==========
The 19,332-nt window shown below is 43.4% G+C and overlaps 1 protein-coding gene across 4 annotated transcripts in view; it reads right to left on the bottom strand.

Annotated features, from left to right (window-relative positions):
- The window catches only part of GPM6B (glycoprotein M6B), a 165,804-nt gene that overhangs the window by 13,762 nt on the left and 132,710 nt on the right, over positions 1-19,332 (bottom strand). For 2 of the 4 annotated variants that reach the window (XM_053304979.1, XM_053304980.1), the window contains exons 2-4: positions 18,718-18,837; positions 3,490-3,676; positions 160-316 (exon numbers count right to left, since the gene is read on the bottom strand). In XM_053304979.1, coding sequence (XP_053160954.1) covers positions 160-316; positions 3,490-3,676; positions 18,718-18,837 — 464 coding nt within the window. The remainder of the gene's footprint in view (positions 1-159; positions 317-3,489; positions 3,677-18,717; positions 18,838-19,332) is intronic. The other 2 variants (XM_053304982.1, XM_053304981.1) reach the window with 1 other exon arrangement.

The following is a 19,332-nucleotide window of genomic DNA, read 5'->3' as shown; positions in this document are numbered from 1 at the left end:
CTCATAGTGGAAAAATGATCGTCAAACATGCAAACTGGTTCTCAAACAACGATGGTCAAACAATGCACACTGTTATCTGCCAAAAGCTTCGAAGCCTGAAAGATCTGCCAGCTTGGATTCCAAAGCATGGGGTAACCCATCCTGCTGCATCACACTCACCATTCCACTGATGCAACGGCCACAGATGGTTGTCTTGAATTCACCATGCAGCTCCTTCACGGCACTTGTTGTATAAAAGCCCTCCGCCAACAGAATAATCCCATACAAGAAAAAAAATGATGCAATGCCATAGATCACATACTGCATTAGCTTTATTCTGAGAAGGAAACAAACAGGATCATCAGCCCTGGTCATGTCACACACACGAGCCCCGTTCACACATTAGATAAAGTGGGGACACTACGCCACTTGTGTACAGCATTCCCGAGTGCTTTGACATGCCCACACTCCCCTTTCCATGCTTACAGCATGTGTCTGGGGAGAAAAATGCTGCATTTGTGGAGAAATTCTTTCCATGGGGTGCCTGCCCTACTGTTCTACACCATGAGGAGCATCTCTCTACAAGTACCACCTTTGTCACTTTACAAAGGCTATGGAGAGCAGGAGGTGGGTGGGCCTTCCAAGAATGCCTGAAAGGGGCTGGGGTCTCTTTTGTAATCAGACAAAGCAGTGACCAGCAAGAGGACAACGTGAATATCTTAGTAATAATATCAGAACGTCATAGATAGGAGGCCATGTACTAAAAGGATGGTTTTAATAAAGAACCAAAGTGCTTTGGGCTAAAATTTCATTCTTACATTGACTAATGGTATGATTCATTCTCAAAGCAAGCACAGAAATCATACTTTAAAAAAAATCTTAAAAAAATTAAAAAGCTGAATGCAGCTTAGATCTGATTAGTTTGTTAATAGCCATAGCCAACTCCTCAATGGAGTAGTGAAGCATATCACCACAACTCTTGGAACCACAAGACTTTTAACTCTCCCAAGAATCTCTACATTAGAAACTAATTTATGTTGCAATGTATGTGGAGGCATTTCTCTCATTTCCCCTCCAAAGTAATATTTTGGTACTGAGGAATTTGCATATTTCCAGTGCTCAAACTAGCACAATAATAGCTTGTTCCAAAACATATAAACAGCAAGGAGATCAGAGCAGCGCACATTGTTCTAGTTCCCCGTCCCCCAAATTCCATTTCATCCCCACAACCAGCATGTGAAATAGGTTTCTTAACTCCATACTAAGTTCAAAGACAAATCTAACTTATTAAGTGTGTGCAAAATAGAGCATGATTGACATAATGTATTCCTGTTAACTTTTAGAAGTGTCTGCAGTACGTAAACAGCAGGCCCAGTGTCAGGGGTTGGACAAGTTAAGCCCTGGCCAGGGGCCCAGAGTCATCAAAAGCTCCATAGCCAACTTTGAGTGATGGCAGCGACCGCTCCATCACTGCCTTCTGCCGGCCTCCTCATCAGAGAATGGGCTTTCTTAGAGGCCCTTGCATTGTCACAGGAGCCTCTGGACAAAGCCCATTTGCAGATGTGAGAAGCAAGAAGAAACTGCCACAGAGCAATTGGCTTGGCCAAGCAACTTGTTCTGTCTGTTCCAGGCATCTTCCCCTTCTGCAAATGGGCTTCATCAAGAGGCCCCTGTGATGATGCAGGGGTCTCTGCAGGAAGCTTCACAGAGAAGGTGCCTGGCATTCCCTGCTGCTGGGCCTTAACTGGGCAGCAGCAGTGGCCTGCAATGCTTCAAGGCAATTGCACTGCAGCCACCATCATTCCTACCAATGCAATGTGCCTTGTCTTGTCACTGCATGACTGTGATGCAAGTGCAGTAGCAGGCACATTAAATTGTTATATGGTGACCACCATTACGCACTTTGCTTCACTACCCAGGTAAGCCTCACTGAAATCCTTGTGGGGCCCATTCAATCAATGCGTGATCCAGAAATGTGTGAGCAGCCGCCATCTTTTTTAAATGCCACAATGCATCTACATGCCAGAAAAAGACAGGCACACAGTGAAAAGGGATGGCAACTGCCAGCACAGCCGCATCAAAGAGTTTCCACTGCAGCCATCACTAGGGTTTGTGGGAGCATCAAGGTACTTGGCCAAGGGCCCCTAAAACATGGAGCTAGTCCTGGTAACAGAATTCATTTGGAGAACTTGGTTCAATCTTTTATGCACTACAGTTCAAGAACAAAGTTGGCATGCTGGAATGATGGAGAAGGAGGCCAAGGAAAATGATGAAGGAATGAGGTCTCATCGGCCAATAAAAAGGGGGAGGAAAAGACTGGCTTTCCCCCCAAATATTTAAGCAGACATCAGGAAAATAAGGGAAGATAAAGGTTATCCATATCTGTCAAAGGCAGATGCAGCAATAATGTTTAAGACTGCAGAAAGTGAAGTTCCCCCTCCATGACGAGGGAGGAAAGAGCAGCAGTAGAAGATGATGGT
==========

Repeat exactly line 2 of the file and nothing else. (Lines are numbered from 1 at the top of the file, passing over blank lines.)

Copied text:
Annotated features, from left to right (window-relative positions):